One of the last great ashtrays
“I was at the grocery store, the Post Office, the Library and the Dump today,” she said, “and guess which place didn’t have cigarette butts all over the ground.”
Of course, with a set-up like that, you’d have to really not be paying attention to guess anything but the Dump, and before we go any further, let me qualify by saying that I enjoy some smokes throughout the day, and this is not about to become another tiresome tirade about that filthy habit. So let’s all agree for once and move on.
What it may be about is casual littering. Each filter tip contains up to 10,000 polymer micro-fibers, which probably degrade about as fast as plastic water bottles, and in certain areas of storm drain run-off and and waste water collection, these cast-offs may be forming their own alluvial plains.
I was scolded many years ago for acting as if the whole world was my ashtray, and now take the approach of the Japanese, many of whom carry a small container for butts, and sometimes even cigarette ash. I frequently finish the day by emptying a pocketful of used filters into the trash, thereby cementing the impression that it is a filthy habit, but at least a controlled one.
Most smokers feel put upon, unfairly taxed and socially ostracized, so in some cases this carelessness with butts might be a form of social protest, but seriously, I think it’s just carelessness, plain and simple. It’s not the same as throwing a fast food bag from a moving car, breaking bottles on the beach, sticking chewing gum under your desk, or picking your nose in public, but it’s a habit that can be remedied with some simple behavior modification, and perhaps some disposal sites other than those immediately adjacent to bars and restaurants.
With beach clean-ups, trash and recycling receptacles in convenient spots around town, and a generally good attitude on the part of residents and visitors alike, the island is certainly more presentable than many areas on the mainland, and if it hasn’t yet reached the reputation for immaculate streets that Montreal and Quebec have earned, let it only be a matter of time. Hopefully it won’t be necessary to import some French-Canadian workers to oversee the standard on the Rue de Chapel or the Boulevard de Cooneymus.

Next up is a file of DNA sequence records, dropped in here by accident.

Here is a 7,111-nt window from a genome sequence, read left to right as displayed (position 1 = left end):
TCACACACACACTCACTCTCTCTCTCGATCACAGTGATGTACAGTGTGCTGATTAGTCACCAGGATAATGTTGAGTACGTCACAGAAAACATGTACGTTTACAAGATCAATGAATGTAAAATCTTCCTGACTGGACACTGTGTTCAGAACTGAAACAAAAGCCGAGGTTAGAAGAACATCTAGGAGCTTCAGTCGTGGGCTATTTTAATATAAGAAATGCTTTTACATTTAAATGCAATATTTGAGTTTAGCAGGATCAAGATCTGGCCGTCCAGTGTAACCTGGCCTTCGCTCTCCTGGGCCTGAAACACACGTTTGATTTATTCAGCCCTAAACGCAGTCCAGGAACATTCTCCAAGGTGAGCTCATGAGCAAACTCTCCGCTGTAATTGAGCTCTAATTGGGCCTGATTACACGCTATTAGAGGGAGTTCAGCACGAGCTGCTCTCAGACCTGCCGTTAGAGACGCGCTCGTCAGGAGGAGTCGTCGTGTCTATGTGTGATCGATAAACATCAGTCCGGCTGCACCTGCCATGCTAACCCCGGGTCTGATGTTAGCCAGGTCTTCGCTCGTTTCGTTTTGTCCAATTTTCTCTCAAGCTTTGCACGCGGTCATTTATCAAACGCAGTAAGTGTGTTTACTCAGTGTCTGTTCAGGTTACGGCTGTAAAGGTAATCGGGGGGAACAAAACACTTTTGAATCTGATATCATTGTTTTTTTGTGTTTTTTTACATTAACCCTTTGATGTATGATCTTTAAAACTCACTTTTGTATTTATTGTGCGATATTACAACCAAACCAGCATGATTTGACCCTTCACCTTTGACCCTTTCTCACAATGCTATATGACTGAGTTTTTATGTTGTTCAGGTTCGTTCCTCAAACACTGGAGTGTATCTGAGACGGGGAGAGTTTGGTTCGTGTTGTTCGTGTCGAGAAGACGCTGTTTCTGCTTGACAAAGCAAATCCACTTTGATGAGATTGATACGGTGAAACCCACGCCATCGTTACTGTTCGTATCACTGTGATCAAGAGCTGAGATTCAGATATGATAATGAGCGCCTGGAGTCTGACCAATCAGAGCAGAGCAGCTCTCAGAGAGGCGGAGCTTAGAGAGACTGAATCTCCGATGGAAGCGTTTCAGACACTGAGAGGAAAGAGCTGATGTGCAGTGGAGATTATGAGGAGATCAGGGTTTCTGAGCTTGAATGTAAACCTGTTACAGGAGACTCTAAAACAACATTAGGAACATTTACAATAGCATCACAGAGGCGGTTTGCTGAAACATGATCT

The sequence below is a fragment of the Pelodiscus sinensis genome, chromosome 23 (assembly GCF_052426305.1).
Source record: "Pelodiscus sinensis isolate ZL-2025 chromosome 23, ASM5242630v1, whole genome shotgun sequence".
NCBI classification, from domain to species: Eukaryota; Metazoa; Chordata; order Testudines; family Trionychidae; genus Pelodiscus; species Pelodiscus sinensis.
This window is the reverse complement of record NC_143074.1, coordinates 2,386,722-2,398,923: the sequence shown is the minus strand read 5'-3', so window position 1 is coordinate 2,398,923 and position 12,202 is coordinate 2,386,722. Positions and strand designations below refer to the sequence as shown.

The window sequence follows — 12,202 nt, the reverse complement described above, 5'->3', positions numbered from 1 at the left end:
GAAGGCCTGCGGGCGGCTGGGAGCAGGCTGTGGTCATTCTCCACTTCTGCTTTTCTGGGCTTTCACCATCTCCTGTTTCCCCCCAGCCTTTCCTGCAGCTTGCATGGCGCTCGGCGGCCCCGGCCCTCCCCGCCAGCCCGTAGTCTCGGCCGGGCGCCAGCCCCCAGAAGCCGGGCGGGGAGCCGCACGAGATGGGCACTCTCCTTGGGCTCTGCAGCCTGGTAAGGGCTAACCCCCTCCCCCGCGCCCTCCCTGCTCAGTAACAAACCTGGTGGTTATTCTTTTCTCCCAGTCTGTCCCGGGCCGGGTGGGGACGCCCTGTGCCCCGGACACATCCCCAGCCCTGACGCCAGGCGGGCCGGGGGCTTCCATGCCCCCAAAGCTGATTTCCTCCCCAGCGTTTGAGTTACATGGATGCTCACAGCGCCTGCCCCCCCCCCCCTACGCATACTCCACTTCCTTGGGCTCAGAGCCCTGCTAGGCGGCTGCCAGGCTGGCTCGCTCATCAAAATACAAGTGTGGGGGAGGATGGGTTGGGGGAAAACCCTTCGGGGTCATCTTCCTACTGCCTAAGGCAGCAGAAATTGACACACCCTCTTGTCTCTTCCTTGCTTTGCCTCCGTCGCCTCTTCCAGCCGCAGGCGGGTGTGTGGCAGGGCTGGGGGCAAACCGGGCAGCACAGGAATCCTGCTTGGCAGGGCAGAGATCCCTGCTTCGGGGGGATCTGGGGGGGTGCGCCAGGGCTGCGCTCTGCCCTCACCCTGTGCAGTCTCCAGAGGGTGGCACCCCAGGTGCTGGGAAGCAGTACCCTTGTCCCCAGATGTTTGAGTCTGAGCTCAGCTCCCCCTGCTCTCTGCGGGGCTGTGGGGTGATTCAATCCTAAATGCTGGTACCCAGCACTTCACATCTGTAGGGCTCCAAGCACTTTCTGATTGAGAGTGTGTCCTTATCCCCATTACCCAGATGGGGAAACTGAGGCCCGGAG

What is actually disturbing and more difficult to control are some of the things that litter the island that are beyond anyone’s local efforts. A case in point, which illustrates that no island is an island, is the proliferation of these small (2-inch) plastic mesh discs which have been showing up along our coasts. These are used in waste-water treatment and frequently escape from facilities when they are overloaded by rain water run-off.
A great quantity (millions) were released this spring from New Hampshire and Plymouth, Mass., treatment plants, and this summer have begun showing up, to which I can personally attest, on beaches in Jamestown, Matunuck, East Matunuck, and even around Clay Head here on the island.
These are designed to collect bacteria during the purification process, and presumably escape the facility laden with said bacteria. We all have great faith in the antiseptic and restorative powers of sea water, but I’ll admit that it creeps me out to see these every few feet along the high tide line. I am not aware of any official warnings about not approaching or handling these discs, and perhaps they are not dangerous, or perhaps no one is aware of how far the ocean’s currents are distributing them around the waters of New England.
As some may remember, it was only a few days after the North Cape oil spill on Moonstone Beach in Matunuck that oil began showing up in the waters immediately around the Block. The currents that run though Block Island Sound are complex and relentless; I have picked up Macys balloons on the West Side two days after the Thanksgiving parade in New York City, sneakers from a container that fell from a boat off Sakonnet Point, well to the east; these stories are not unusual.
Dead whales, turtles, porpoises and the like have been washing ashore for centuries, but this is part of the natural order. After the great medical waste scare of years past, it is certainly disconcerting to see this kind of suspicious flotsam appearing again along our coasts. Having just finished “Moby Duck”, which is about a container of plastic toys that washed overboard in the Pacific, subsequently releasing 28,800 plastic ducks, one of which may have washed up in Kennebunk, Maine, after a long drift through the Arctic Ocean, I’ll admit these thoughts are lately very much on my mind.
Here’s a link I just found about the traveling discs, should you want to read more: http://www.gloucestertimes.com/topstories/x300769942/City-sees-beaches-clean-of-discs